In his September 2020 post, Armstrong describes the move as “mission-driven.” After the departures, he noted in an email that “[w]We have just made the decision not to engage in broader activism as a company outside of our mission. (How? ‘Or’ What Coinbase’s Attempts for a PAC fit into that framework of ideas is unclear to me.) He offered a severance package to anyone who objected, which ended up being approximately 5% of its employees. The company’s values ​​clearly included notions that “wider societal issues” and “political causes” were of minimal importance.

This is pretty consistent with ceding moderation decisions to Apple – if you squint. Free speech maximalism is, after all, a political cause and therefore on Coinbase’s “minimally important” list. One of the reasons Coinbase has stuck around as long as it has – while its competitors have toppled – is pragmatism.

We have an idea of ​​how Apple will moderate Web3 because we already know how it moderates in its little “walled garden”:

The blockchain has an inherent moderation problem: it is immutable. So if someone encodes a text string containing the URL of a website that, for example, contains child pornography, the text string is there forever. Extracting this data requires effort and technical ability, and the linked website itself may crash, but the text string remains. It is also possible to harass people on the blockchain in posts that cannot be edited or deleted, although some level of technical skill is also required for this.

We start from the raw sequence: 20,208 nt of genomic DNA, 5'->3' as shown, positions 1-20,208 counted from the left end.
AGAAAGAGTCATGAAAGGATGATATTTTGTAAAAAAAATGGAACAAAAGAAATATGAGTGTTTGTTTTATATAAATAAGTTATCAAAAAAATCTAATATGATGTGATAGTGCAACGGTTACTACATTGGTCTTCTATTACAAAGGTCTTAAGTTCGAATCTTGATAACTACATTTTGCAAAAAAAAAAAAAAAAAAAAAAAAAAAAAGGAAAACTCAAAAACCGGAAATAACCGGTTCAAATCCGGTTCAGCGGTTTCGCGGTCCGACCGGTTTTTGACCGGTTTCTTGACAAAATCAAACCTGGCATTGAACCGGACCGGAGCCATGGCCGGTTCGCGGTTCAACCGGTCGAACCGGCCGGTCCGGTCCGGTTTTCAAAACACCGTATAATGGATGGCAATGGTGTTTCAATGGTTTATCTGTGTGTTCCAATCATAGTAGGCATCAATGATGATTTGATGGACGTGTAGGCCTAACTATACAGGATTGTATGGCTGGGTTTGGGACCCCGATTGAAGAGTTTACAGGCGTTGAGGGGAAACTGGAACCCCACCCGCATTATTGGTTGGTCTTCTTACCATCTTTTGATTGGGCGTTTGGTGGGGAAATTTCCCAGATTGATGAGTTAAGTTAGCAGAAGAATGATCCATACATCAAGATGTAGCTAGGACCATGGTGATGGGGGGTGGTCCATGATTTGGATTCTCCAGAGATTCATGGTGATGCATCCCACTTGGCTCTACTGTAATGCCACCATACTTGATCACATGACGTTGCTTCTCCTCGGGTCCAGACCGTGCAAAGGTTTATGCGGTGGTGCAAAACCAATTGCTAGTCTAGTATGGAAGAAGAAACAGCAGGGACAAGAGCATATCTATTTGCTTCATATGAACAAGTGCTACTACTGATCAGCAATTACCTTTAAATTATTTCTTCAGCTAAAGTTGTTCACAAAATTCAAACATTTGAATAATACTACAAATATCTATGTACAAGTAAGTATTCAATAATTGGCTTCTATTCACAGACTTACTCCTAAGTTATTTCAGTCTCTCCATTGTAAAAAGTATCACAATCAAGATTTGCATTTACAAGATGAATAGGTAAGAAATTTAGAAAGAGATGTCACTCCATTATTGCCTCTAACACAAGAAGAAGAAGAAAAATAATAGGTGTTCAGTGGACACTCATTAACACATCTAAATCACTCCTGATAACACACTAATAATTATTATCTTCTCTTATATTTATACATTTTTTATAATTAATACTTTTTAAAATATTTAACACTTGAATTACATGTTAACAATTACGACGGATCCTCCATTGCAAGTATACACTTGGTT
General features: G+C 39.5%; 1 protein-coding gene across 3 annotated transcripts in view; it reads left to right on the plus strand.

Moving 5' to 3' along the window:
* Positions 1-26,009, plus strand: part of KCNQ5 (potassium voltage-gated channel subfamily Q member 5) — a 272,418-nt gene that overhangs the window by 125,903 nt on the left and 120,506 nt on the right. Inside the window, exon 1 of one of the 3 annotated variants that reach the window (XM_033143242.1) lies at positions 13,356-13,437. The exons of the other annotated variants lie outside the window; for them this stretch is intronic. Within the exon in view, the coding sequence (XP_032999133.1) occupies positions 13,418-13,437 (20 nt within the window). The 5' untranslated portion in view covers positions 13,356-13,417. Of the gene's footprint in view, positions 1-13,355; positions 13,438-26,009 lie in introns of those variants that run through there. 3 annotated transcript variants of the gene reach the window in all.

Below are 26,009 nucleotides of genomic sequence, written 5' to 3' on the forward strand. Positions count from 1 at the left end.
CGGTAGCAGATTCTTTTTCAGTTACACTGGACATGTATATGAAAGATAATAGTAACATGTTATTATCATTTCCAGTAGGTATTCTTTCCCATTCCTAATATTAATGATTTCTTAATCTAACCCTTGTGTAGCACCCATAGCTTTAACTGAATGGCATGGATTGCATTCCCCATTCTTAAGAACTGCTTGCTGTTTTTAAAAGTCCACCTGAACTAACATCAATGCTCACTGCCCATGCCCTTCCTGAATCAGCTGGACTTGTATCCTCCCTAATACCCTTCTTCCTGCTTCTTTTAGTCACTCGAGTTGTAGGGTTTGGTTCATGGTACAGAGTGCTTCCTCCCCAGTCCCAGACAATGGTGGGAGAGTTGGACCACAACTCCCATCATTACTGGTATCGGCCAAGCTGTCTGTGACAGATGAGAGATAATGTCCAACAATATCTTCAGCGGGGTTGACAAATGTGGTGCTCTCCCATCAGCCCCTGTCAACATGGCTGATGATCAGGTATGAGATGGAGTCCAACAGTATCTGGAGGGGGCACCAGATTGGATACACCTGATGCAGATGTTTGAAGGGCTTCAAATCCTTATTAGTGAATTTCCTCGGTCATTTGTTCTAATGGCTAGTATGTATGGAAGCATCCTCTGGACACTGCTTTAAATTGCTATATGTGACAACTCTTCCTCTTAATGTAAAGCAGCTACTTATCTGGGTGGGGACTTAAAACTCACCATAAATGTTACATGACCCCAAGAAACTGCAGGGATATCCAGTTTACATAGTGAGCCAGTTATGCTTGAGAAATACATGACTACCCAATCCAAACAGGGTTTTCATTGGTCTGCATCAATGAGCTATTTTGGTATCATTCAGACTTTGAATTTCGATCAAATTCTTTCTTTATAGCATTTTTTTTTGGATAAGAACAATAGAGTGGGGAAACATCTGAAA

So Apple’s morals may be less of an issue for pure cryptocurrency and more of an issue for NFTs, an area Coinbase plans to tackle this year. Nudity in an NFT? This is a problem for anyone viewing the NFT and also wants to appear in the Apple App Store. I mean, we already know the good folks at Apple are terrified of being naked. bananas. God forbid them to see a real human titty.

Additionally, Apple can say which currencies it is willing to support transactions in, which is problematic for companies that want to accept payments, such as Ethereum.

Luckily for crypto enthusiasts, Apple has a pretty good incentive to let crypto apps — some, at least — stay in its App Store. One of the reasons you can’t buy a Kindle eBook through the iPhone app is that Apple takes 30% of all digital products sold in apps that appear in its store. This means that anyone trying to buy an NFT – indisputably a digital good – through an iOS app is likely to pay a premium since app developers can simply pass the charge on to users rather than sacrificing their own cut. (Amazon chose not to go this route, which is why you still can’t buy a Kindle e-book on the iPhone app).

The other side of the coin is that Apple can turn off the tap at any time. Display an NFT titty? You could be out. Trying to scam Apple on his part? You are absoutely outside.

Coinbase’s content moderation capitulation here is understandable: Apple, Google, and even Amazon are going to run the show if you try to make Web3 mainstream technology. Collectively, this group owns the stores where your app appears, the cloud servers you use for your service, operating systems, and devices. Say what you want about the distributed future of Web3, but for now, centralized Big Tech will continue to take the lead.